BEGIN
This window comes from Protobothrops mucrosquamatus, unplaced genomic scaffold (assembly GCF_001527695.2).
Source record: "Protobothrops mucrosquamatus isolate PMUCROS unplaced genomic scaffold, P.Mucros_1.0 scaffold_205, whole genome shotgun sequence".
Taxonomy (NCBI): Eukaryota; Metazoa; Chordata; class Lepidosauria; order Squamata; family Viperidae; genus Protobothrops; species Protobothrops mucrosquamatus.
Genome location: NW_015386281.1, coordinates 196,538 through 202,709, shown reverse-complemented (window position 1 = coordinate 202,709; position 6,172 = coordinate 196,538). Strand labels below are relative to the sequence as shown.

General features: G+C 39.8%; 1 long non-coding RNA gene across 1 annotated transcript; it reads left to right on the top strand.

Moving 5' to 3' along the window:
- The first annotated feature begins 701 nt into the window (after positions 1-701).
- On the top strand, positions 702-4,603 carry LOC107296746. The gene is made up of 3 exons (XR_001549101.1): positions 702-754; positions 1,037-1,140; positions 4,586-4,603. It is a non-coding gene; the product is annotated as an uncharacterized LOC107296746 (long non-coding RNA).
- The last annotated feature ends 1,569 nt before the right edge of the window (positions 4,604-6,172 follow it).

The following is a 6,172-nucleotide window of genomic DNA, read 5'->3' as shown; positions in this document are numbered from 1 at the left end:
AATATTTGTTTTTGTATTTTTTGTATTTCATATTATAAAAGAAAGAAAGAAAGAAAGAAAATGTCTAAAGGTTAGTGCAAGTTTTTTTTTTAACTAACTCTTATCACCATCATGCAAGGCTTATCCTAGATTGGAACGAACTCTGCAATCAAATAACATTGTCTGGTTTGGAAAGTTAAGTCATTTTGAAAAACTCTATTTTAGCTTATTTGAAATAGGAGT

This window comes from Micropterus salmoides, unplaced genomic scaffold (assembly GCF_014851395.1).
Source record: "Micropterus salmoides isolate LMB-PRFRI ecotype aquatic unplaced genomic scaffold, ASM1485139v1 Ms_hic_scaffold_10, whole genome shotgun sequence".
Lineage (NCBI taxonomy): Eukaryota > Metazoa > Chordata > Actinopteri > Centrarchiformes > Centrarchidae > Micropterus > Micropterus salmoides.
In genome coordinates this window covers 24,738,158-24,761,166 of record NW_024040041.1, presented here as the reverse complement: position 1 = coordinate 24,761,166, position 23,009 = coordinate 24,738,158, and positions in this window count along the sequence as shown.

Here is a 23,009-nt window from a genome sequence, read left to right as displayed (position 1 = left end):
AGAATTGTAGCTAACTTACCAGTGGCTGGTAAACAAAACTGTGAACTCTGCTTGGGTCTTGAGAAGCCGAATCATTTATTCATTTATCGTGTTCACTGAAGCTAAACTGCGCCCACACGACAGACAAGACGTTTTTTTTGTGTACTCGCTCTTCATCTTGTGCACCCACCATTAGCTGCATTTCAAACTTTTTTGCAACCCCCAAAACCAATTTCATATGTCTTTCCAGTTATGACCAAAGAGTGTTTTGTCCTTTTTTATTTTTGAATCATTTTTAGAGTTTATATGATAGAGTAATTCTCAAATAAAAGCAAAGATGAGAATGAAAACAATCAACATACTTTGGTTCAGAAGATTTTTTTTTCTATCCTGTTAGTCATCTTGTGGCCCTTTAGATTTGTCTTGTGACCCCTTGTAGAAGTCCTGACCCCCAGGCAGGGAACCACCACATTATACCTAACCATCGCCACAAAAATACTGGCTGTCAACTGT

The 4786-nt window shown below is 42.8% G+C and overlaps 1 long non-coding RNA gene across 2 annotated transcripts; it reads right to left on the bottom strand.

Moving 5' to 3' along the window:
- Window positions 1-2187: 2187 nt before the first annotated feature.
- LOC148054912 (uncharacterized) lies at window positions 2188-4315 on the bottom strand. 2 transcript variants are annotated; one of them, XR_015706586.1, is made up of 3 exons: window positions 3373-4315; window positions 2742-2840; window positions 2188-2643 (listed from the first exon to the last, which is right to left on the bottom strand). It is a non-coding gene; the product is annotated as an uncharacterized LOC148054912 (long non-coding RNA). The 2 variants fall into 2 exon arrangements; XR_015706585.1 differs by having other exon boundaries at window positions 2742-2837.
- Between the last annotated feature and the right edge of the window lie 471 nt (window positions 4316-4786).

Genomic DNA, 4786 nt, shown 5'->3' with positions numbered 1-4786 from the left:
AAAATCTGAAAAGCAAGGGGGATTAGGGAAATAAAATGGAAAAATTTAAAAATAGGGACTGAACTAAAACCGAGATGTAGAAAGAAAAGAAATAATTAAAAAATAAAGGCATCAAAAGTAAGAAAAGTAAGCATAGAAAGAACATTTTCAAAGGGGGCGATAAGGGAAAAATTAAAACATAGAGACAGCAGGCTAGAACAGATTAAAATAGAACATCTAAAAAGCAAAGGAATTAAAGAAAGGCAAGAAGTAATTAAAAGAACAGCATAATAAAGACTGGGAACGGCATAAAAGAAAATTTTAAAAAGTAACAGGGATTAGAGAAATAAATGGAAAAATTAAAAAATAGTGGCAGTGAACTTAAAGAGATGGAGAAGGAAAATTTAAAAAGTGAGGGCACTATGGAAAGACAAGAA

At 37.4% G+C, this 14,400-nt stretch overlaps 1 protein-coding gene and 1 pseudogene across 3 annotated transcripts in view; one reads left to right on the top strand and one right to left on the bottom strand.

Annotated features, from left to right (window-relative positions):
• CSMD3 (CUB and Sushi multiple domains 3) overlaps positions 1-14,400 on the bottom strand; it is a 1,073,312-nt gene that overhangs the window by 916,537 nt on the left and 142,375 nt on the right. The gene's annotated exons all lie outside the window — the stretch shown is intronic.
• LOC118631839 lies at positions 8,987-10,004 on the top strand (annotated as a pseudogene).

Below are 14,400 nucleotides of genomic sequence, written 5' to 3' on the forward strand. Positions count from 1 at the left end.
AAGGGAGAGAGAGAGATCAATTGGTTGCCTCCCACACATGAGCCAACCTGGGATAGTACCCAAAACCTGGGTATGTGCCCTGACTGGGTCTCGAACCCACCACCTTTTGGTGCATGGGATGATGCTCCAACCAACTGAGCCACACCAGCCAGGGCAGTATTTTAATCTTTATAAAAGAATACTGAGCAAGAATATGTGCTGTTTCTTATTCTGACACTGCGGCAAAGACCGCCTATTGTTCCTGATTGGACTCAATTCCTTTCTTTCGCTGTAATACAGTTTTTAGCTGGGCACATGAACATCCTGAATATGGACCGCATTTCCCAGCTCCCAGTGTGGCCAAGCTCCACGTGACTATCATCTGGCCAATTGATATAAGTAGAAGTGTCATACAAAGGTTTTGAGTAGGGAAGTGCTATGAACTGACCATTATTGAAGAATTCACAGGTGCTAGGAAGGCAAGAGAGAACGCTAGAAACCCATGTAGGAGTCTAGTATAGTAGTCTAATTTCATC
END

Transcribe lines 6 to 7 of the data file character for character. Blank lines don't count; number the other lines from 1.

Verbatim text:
Moving 5' to 3' along the window:
- The first annotated feature begins 701 nt into the window (after positions 1-701).